Business conditions in Calgary and Edmonton
By Rob Roach, ATB Economics 14 January 2022 1 min read
The latest data from Statistics Canada suggest business conditions in Calgary and Edmonton have bounced back after dipping the week after Christmas.
For of the week of January 3 to 9, 2022, the Real-Time Local Business Conditions Index* in Calgary was sitting at 165, up from 143 the week before. In Edmonton, the index went from 184 to 215.
A rising index reflects improving business conditions in an urban centre, while a declining index signals deteriorating business conditions.
A number of public health restrictions came into effect in Alberta on December 24, 2021 including limiting indoor facilities that participate in the Restrictions Exemption Program to 50% if the facility has fire occupancy load over 1,000 and to 500 attendees if the facility has a fire occupancy between 500 and 999; no food and drink consumption in seated audience settings or during intermissions in facilities with 500+ attendees; no interactive activities (e.g., dancing, darts, billiards) at indoor events and restaurants; and requiring businesses to end liquor service by 11 pm and close by 12:30 am.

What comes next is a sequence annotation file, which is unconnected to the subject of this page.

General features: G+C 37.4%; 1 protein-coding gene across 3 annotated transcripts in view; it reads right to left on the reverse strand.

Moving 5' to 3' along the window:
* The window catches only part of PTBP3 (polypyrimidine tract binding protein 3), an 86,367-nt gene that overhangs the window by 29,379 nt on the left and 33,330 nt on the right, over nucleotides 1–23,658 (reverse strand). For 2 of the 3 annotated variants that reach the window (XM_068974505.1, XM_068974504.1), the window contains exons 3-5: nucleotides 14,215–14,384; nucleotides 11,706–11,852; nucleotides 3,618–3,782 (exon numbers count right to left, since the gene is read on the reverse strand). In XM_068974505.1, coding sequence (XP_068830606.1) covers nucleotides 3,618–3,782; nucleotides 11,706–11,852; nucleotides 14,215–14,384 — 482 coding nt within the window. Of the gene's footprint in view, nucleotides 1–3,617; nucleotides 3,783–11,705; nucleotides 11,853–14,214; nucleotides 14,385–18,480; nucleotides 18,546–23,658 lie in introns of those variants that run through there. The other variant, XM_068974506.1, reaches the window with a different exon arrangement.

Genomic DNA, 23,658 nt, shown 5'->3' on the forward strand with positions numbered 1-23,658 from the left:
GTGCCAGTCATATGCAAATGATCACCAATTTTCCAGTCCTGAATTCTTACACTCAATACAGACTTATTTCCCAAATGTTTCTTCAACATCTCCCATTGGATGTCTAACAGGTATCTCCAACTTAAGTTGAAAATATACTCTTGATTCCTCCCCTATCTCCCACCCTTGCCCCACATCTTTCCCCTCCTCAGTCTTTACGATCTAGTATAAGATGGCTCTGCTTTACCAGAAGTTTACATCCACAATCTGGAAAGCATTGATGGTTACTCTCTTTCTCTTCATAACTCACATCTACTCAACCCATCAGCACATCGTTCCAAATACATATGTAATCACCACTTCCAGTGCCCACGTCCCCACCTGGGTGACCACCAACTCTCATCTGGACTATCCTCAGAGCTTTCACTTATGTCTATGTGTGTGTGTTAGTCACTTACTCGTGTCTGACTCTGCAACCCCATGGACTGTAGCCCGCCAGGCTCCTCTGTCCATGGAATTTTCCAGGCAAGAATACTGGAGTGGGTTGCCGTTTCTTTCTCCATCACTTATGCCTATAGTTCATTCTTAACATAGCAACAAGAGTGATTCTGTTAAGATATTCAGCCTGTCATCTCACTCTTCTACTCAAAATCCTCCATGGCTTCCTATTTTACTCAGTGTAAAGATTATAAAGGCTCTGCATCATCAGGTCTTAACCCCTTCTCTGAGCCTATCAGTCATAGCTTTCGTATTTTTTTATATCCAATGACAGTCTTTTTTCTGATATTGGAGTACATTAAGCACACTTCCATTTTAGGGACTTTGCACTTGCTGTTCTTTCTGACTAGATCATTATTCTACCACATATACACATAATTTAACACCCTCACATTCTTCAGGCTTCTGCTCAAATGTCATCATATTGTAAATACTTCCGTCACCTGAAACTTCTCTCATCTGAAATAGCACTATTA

In Calgary, the index got as low as 87 the week of September 21, 2020. Edmonton’s index reached its lowest point the week of August 31, 2020 when it was just 94.
Conditions in Calgary peaked at an index reading of 201 in early September 2021. Edmonton’s index peaked the same week at 227.
*The Real-Time Local Business Conditions Index is experimental and measures the business conditions in Calgary, Edmonton, Montreal, Ottawa, Toronto, Vancouver and Winnipeg using the week of August 10, 2020 as a starting point.
The Index has three components that combine alternative data sources with Statistics Canada's data holdings: the first is a static component to measure the economic size of a business district at the local level; the second tracks operating conditions of the businesses in a given area; and the third measures the level of business activity in the area using road traffic data.
Answer to the previous trivia question: Oil and natural gas do not come from fossilized dinosaurs but from plankton that died and sank to the bottom of ancient seas.
Today’s trivia question: When was the last time a Canadian team won the Stanley Cup?